Read more of its content: 

  • President message: A Chant at Solstice
  • Christmas Bird Count are on - see the dates
  • Membership Form/regional Bird Festival info
  • Children’s Discovery Museum: Discovering a Wonderful World during Covid19
  • A quarter-million swifts roosted in Rainier!

 

 

 

 

 

Children’s Discovery Museum:  Discovering a Wonderful World

The Children’s Discovery Museum in Longview is currently closed due to COVID-19, but it is maintaining a presence in the community by offering daily links to websites of interest to kids on its Facebook page.

These include short presentations, many of them videos, on birds, plants, animals, chemistry, astronomy, and other science as well as stories, songs, experiments and activities, and travel destinations. For every link that is posted there are many more sites of interest on similar topics. We are putting a link on our WHAS website to these offerings and encourage you to explore further.

Happy surfing!

 

Winter Raptor Survey Slide Presentation

Check out this slide presentation by Jeff Fleischer of East Cascades Audubon, coordinator of the Winter Raptor Survey Project.  Several members of Willapa Hills help with survey routes in Cathlamet and Puget Island, Grays River, Naselle and Rainier, OR. 

The presentation is packed with information and is a great way to continue birding education during the long winter and while Covid19 keeps us isolated. 

 

A quarter-million swifts roosted in Rainier!

Hats off to Carolyn Norred and her crew of volunteers! They documented 270,052 Vaux’s Swift “roostings" at Riverside Community Church in Rainier during the southbound migration. The only roost site to beat Rainier was the McNear Brickyard in San Rafael, CA.

Details are below in Larry Schwitters's summary of the count.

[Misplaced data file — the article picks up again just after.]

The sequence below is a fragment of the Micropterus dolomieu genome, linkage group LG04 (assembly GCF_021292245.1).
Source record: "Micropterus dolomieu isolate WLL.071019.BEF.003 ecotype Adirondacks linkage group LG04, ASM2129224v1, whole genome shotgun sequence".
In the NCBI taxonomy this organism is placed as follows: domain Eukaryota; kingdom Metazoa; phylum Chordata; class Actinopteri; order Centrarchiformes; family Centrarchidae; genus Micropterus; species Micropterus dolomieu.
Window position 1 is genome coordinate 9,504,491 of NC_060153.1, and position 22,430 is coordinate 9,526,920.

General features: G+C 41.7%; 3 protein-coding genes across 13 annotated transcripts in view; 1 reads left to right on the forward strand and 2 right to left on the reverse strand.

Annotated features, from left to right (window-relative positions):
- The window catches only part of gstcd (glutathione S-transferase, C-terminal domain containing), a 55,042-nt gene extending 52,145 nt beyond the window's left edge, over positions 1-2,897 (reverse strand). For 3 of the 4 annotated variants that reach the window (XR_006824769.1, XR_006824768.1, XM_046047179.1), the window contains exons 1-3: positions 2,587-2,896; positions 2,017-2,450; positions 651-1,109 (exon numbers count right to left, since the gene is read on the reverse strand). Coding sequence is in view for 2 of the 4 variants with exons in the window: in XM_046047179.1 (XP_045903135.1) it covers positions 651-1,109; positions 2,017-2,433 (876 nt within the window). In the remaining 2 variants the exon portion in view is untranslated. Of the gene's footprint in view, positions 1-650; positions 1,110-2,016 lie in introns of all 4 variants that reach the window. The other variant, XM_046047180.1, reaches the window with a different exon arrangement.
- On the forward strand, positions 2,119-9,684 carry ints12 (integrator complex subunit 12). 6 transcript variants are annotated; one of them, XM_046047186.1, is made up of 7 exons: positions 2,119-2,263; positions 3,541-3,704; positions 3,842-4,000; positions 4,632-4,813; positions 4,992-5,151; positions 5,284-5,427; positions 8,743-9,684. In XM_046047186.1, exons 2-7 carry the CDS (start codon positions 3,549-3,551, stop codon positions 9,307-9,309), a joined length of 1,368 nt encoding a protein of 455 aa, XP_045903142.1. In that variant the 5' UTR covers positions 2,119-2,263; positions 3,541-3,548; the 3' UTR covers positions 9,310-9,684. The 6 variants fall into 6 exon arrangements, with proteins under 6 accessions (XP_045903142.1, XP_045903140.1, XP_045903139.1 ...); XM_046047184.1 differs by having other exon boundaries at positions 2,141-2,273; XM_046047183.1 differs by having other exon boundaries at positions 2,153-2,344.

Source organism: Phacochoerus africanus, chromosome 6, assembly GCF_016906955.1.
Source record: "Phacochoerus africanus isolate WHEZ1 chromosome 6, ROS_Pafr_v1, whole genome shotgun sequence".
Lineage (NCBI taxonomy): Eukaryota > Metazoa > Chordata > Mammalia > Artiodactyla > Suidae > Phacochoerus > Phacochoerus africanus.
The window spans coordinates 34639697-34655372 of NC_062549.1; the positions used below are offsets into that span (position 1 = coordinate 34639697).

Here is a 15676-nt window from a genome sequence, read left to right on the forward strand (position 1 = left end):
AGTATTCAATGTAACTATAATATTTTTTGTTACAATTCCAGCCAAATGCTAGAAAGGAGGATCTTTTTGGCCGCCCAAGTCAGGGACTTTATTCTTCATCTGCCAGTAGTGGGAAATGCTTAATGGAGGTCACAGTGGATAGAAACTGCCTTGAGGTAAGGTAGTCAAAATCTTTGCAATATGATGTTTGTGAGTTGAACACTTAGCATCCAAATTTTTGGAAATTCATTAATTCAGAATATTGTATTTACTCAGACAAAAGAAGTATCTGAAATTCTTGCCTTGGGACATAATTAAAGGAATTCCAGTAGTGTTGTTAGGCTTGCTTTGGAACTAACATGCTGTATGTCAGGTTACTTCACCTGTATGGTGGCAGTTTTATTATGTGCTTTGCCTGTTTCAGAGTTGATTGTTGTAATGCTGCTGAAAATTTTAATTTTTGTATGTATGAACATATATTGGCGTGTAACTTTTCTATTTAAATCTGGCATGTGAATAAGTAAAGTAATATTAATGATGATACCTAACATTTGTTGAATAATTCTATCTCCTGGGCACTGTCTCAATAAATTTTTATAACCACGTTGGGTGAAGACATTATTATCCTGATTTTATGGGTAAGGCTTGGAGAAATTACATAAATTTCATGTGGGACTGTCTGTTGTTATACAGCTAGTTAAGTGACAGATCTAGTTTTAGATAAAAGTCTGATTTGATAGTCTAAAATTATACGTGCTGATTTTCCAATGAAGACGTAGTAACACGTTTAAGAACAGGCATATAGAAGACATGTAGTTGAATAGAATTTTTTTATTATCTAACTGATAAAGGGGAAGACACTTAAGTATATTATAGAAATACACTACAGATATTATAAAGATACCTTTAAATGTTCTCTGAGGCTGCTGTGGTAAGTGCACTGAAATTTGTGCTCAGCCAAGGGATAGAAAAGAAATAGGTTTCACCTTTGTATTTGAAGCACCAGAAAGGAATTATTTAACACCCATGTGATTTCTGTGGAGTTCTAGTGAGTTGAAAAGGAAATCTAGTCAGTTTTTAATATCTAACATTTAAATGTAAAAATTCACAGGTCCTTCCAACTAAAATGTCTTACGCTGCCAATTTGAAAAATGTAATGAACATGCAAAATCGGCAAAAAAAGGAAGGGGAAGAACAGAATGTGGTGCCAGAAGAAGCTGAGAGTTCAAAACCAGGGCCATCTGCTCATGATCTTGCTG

Hummingbirds in Slow Motion

Have you ever wondered about Hummingbirds?

Here is a video with over 20 amazing facts, it includes slow motion footage of the bird hover and fly backwards in hd. It would make a great short clip for school nature projects.

Vaux's Swifts in Rainier Oregon

Vaux's Swifts are starting to roost in the Riverside Community Church chimney in Rainier. We already had a few readings getting up to 20,000.

Folks wishing to check out this phenomenon for themselves will have the best chance from half an hour before sunset until half an hour after sunset. The southward migration of the swifts from all over the Northwest starts in September, affording us more opportunities to view thousands of them entering the chimney. You can watch them from the lower parking lot accessible from W C St next to Fox Creek.

Larry Schwitters of Vaux’s Happening recently sent out the rankings for the top 14 roost sites on the flyway for the northbound migration. Rainier's Riverside Community Church ranked second or third in all three categories! Southbound migration usually has far larger numbers -- check it out and say hi to Carolyn and Art.

Fall 2020 Whistler is online

The Fall 2020 Whistler is available now.

Click to Download the pdf

 

Read more of its content: 

  • President message: Life in the Floodplain
  • Christmas Bird Count dates
  • Membership Form / Regional Bird Festival info
  • Coastal Purple Martin Project Update
  • Board Meetings on Zoom - Members Welcome
  • 2020 Summer Update for the Cowlitz County Bird List
  • Vaux's Swifts are starting to roost in the Riverside Community Church chimney in Rainier
  • Finding a Snipe